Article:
Since, l'Halachah, we hold that Bereirah works for Halachos d'Rabanan, in both cases (Shor Shel Patam and Shor Shel Ro'eh), the animal acquires the Techum of the buyer, even if he is from a different town.

(c) The BA'AL HA'ME'OR, in the name of Yesh Mefarshim, says that when the Gemara says that the ox of a butcher acquires the Techum of "every person," it does not mean that it acquires the Techum of the person who buys it. Rather, it means that it is considered to have the Techum of *every* person who could possibly buy it, and therefore the animal cannot be moved at all outside of the city.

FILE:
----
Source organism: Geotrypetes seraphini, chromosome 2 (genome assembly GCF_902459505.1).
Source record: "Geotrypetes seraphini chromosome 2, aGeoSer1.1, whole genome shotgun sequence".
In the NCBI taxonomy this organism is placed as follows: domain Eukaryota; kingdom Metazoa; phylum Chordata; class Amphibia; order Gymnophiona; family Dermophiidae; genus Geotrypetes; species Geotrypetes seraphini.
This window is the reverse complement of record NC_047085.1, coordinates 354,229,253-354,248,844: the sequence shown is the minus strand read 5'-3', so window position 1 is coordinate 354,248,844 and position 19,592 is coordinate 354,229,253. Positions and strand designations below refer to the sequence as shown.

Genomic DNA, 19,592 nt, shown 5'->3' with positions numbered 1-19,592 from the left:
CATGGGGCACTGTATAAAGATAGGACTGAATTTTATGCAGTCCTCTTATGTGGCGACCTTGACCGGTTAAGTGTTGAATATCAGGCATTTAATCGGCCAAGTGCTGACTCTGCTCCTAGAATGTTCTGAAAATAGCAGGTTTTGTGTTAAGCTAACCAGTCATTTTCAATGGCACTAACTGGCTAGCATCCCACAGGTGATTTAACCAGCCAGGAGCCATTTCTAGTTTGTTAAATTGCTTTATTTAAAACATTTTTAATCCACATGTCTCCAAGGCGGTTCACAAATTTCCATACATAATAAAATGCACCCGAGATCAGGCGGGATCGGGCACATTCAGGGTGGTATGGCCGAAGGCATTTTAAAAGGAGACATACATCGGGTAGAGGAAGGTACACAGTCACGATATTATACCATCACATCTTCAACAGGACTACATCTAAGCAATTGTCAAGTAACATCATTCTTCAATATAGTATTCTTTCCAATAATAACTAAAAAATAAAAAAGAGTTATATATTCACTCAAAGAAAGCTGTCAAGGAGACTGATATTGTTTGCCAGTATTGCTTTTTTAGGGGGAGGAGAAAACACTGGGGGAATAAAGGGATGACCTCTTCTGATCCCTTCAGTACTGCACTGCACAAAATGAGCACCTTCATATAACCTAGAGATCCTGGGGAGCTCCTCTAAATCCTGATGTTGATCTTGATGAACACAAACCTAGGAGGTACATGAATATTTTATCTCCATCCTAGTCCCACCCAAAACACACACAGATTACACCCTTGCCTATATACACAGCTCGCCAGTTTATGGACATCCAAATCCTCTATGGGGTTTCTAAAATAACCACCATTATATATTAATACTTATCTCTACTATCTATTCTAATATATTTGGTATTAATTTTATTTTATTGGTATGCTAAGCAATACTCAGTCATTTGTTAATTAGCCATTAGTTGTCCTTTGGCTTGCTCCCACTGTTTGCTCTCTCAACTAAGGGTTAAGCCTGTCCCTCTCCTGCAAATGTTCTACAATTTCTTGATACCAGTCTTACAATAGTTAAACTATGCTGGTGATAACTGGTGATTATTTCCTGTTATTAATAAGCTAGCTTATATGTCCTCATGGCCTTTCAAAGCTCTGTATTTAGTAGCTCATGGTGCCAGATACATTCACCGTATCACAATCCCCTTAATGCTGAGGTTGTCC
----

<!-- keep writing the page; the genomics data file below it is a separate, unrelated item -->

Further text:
When the Gemara says that the ox of a shepherd has the Techum of "the residents of the town," it again means that since there is no Bereirah it has the Techum of all of the people of the city. Because Bereirah does not work, according to Shmuel, everyone is a possible owner since it is not known who will buy the animal. Therefore, it has the Techum of everyone, and as such it cannot be moved at all if some of the people have Techumim in opposite directions.

(This question, of whether the ox follows *everyone's* Techum if Bereirah does not work, depends on a basic understanding of what it means that Ein Bereirah -- does it mean the Bereirah does not work at all, or that we cannot determine who the true owner is retroactively, but one of the possible purchasers was indeed the owner. See Insights to Eruvin 37:1.)